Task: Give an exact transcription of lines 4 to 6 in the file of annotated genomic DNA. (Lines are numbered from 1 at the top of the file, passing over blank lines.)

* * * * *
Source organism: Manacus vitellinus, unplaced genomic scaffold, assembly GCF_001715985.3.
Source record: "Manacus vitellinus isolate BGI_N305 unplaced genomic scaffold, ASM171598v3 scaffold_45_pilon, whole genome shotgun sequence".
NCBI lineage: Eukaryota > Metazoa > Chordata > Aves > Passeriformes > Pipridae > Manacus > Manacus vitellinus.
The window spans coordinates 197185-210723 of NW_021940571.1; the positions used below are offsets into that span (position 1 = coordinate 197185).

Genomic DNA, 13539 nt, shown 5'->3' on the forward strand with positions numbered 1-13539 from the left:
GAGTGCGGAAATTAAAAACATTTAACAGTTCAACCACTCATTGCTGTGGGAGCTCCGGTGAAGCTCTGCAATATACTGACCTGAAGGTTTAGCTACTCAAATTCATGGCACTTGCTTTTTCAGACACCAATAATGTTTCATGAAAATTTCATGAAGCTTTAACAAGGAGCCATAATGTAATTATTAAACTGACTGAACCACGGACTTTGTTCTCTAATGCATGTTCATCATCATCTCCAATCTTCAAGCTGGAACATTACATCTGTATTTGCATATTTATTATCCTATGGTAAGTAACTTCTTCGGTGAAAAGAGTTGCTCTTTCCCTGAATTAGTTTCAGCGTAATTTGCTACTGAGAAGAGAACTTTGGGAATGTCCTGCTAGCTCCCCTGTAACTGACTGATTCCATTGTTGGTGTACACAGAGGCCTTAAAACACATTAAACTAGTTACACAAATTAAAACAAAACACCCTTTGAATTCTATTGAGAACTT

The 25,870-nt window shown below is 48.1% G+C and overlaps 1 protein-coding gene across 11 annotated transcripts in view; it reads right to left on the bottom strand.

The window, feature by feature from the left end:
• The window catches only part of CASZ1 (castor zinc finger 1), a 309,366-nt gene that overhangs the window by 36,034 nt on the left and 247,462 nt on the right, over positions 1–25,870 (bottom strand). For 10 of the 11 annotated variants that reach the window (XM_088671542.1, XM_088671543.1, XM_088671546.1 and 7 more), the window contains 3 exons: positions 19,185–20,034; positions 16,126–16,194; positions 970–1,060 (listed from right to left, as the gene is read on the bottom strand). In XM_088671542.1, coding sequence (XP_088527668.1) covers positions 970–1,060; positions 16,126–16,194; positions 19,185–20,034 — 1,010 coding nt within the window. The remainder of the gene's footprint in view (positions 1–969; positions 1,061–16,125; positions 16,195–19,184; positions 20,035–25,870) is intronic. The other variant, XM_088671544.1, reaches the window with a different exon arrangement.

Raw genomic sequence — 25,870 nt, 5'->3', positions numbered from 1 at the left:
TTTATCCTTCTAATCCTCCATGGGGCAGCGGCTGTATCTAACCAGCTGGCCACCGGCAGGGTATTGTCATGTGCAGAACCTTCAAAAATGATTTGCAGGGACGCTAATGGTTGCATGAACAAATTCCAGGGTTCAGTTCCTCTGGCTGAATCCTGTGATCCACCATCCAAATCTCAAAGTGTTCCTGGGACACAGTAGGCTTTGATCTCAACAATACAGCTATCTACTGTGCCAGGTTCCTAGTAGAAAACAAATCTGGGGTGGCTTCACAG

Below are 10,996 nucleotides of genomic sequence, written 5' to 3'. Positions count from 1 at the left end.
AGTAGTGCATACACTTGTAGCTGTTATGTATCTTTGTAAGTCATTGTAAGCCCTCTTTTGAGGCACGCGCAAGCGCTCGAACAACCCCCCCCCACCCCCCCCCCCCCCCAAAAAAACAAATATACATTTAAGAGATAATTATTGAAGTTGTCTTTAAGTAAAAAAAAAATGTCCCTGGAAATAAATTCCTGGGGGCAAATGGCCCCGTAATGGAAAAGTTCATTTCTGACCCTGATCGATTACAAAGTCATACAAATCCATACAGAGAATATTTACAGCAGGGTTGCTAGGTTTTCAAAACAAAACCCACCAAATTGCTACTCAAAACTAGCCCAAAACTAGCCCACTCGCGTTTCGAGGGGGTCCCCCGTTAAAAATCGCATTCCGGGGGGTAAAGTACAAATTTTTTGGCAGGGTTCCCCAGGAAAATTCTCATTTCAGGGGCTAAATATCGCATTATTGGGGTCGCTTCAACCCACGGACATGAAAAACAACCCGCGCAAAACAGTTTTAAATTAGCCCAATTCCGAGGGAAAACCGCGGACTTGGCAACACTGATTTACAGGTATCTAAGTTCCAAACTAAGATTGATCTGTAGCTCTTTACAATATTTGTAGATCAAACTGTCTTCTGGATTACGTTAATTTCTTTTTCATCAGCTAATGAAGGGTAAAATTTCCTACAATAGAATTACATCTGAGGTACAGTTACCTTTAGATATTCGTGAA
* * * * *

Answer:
The window spans coordinates 197185-210723 of NW_021940571.1; the positions used below are offsets into that span (position 1 = coordinate 197185).

Genomic DNA, 13539 nt, shown 5'->3' on the forward strand with positions numbered 1-13539 from the left:
GAGTGCGGAAATTAAAAACATTTAACAGTTCAACCACTCATTGCTGTGGGAGCTCCGGTGAAGCTCTGCAATATACTGACCTGAAGGTTTAGCTACTCAAATTCATGGCACTTGCTTTTTCAGACACCAATAATGTTTCATGAAAATTTCATGAAGCTTTAACAAGGAGCCATAATGTAATTATTAAACTGACTGAACCACGGACTTTGTTCTCTAATGCATGTTCATCATCATCTCCAATCTTCAAGCTGGAACATTACATCTGTATTTGCATATTTATTATCCTATGGTAAGTAACTTCTTCGGTGAAAAGAGTTGCTCTTTCCCTGAATTAGTTTCAGCGTAATTTGCTACTGAGAAGAGAACTTTGGGAATGTCCTGCTAGCTCCCCTGTAACTGACTGATTCCATTGTTGGTGTACACAGAGGCCTTAAAACACATTAAACTAGTTACACAAATTAAAACAAAACACCCTTTGAATTCTATTGAGAACTT